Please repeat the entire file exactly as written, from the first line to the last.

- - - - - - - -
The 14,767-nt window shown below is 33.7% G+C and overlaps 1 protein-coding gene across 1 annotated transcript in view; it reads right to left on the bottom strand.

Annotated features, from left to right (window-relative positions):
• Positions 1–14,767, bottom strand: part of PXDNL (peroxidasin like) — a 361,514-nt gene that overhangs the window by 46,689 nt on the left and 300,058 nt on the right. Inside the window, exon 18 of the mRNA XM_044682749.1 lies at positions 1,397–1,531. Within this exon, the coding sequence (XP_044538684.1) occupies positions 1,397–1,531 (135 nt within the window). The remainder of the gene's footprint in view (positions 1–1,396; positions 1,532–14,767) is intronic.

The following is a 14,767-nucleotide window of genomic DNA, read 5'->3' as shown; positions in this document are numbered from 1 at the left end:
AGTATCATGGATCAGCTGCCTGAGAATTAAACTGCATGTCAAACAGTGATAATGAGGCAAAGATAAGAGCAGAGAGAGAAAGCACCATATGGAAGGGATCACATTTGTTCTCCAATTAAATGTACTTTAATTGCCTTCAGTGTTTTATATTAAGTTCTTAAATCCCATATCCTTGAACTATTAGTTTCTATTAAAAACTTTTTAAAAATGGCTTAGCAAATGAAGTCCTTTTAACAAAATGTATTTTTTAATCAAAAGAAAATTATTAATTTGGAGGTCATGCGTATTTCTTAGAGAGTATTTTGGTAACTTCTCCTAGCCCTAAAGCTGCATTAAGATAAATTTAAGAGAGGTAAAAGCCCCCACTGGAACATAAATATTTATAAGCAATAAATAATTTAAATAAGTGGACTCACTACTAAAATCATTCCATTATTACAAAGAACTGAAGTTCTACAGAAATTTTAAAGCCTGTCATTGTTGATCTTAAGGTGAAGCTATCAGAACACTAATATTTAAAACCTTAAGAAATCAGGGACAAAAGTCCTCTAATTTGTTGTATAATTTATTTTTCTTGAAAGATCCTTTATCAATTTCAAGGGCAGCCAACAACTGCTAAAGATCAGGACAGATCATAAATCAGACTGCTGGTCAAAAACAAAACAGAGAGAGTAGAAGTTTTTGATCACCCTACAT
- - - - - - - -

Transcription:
The 14,767-nt window shown below is 33.7% G+C and overlaps 1 protein-coding gene across 1 annotated transcript in view; it reads right to left on the bottom strand.

Annotated features, from left to right (window-relative positions):
• Positions 1–14,767, bottom strand: part of PXDNL (peroxidasin like) — a 361,514-nt gene that overhangs the window by 46,689 nt on the left and 300,058 nt on the right. Inside the window, exon 18 of the mRNA XM_044682749.1 lies at positions 1,397–1,531. Within this exon, the coding sequence (XP_044538684.1) occupies positions 1,397–1,531 (135 nt within the window). The remainder of the gene's footprint in view (positions 1–1,396; positions 1,532–14,767) is intronic.

The following is a 14,767-nucleotide window of genomic DNA, read 5'->3' as shown; positions in this document are numbered from 1 at the left end:
AGTATCATGGATCAGCTGCCTGAGAATTAAACTGCATGTCAAACAGTGATAATGAGGCAAAGATAAGAGCAGAGAGAGAAAGCACCATATGGAAGGGATCACATTTGTTCTCCAATTAAATGTACTTTAATTGCCTTCAGTGTTTTATATTAAGTTCTTAAATCCCATATCCTTGAACTATTAGTTTCTATTAAAAACTTTTTAAAAATGGCTTAGCAAATGAAGTCCTTTTAACAAAATGTATTTTTTAATCAAAAGAAAATTATTAATTTGGAGGTCATGCGTATTTCTTAGAGAGTATTTTGGTAACTTCTCCTAGCCCTAAAGCTGCATTAAGATAAATTTAAGAGAGGTAAAAGCCCCCACTGGAACATAAATATTTATAAGCAATAAATAATTTAAATAAGTGGACTCACTACTAAAATCATTCCATTATTACAAAGAACTGAAGTTCTACAGAAATTTTAAAGCCTGTCATTGTTGATCTTAAGGTGAAGCTATCAGAACACTAATATTTAAAACCTTAAGAAATCAGGGACAAAAGTCCTCTAATTTGTTGTATAATTTATTTTTCTTGAAAGATCCTTTATCAATTTCAAGGGCAGCCAACAACTGCTAAAGATCAGGACAGATCATAAATCAGACTGCTGGTCAAAAACAAAACAGAGAGAGTAGAAGTTTTTGATCACCCTACAT